When Sound+Vision looked at Klipsch's LightSpeakers in the summer of 2010, we'd hardly have guessed such devices were more than novelties. Looks like we were wrong.
The Klipsch model had won an Innovations award at that year's CES, but even that hadn't convinced us of its staying power — and since then, the Klipsch incarnation of the LightSpeaker has been discontinued; a similar Altec Lansing Sound Bulb line went missing out of the gate. But over the past year and half, the lamp/speaker hybrid product category has exploded, with several competing systems now on the market. (By the way, if you're looking for a deal and don't feel you have to be particularly up to date, you can find the Klipsch units being closed out by High Fidelity Wireless.)
So have no fear — if you've been hoping to repurpose your ceiling receptacles as speaker cabinets you're still in luck, and if you'd been hoping to press your standing lamps into service, the situation is better than ever. The lamp/speaker combos available today are simple to use (well, at least as simple as any wireless devices without displays can be, but so long as you're able to wait for a blinking LED to stabilize, you'll be fine — all three of the units here can be set up for basic operation without so much as a glance at the manual).
First things first — these combo units aren't going to get you anything close to "room filling" sound on their own, and frankly, you can probably get better audio for less money from a whole lot of Bluetooth speakers, iOS docks, and powered speaker pairs these days. These combo units do, however, let you fill in the gaps in your listening environment, providing access to casual listening in spaces (perhaps by the kitchen sink, or in a bathroom) where you might already have a light source, but would otherwise be unable or reluctant to install a freestanding audio device, even a wireless one.
MusicLites, by Osram Sylvania (in-wall/surround/low-profile speaker specialists Artison provide the audio component of the combo) are the most feature-rich of the bunch, and are the most clearly intended for the kind of whole-house audio duties custom installers would otherwise take care of.
At $350 for the most basic install (each MusicLite light/speaker unit costs $250, transmitter not included — USB and Toslink/1/8-inch input versions are $100; an iOS dongle runs $120), and with matching trim rings available for recessed outlets from 4 to 6 inches in diameter, the MusicLites aren't cheap, but if you're looking for maximum flexibility from your light/speaker combo units, this system is probably your best bet. You'll be able to make use of just about any audio source, and you can configure your system in a dizzying variety of ways.
A 20-watt class D amp provides power to a 2 and 3/4 inch driver; Waves' MaxxBass algorithm adds some psychoacoustic ballast to the low end (the company claims "perceived" low-frequency response extends on down to 50 Hz, though I'm not sure I heard very much going on down there).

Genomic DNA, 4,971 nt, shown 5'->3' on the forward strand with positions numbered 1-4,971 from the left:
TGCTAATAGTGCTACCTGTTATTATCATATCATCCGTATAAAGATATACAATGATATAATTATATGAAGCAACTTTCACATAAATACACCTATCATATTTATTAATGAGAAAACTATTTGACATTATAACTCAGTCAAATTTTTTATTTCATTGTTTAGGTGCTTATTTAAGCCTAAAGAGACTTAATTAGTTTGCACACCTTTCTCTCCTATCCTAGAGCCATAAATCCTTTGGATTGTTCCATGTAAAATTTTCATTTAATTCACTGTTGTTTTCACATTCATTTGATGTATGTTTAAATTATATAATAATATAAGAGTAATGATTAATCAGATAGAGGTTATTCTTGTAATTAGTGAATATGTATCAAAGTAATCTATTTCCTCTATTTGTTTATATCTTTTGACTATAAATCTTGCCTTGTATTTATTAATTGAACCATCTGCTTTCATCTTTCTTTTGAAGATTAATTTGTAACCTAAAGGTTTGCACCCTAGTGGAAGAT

The device's strength (and where it most closely adheres to the notion of these things as custom-install substitutes) is in the ease with which you can set up complex multi-room and multi-zone setups. Each transmitter can be configured to broadcast to up to 5 zones, which can include up to 12 MusicLites each. Within the zones, individual MusicLites can be set to playback as left channels, right channels, or left+right (the setting is made via a small toggle on each unit). The remote control can adjust audio levels and lighting dimmer levels independently for each zone.
If that's not enough for you, each transmitter and bulb can be set up to operate using any one of 10 available "house codes" — basically independent networks. Within each house code you can operate three transmitters, so you should be able to build as convoluted a network as you desire, (MusicLites advises, however, that you'll probably start to run into interference issues in the 2.4 GHz band if you use more than three such networks of any size within a typical home.)
Configuration is accomplished via a small pot on each device, adjustable with a jeweler's screwdriver. Dead simple, really. The remote (provided with the transmitter) offers easy switching between source devices and zones and control of volume within them.
Within limits, the MusicLite sounds acceptable. I got to hear a single unit demoed in a quiet environment, and the sound is comparable to what you might get from a clock radio — there's no mistaking this for a dedicated audio solution, but given the convenience they're certainly good enough for casual listening, especially given the placement flexibility. If you're looking to put together a complex multiroom system that doesn't involve any architectural work, the MusicLites do have an impressively deep multizone implementation, but while it might make sense to outfit a few difficult rooms, the overall cost of a large setup composed entirely of MusicLites might have you thinking again about fishing cables through your walls.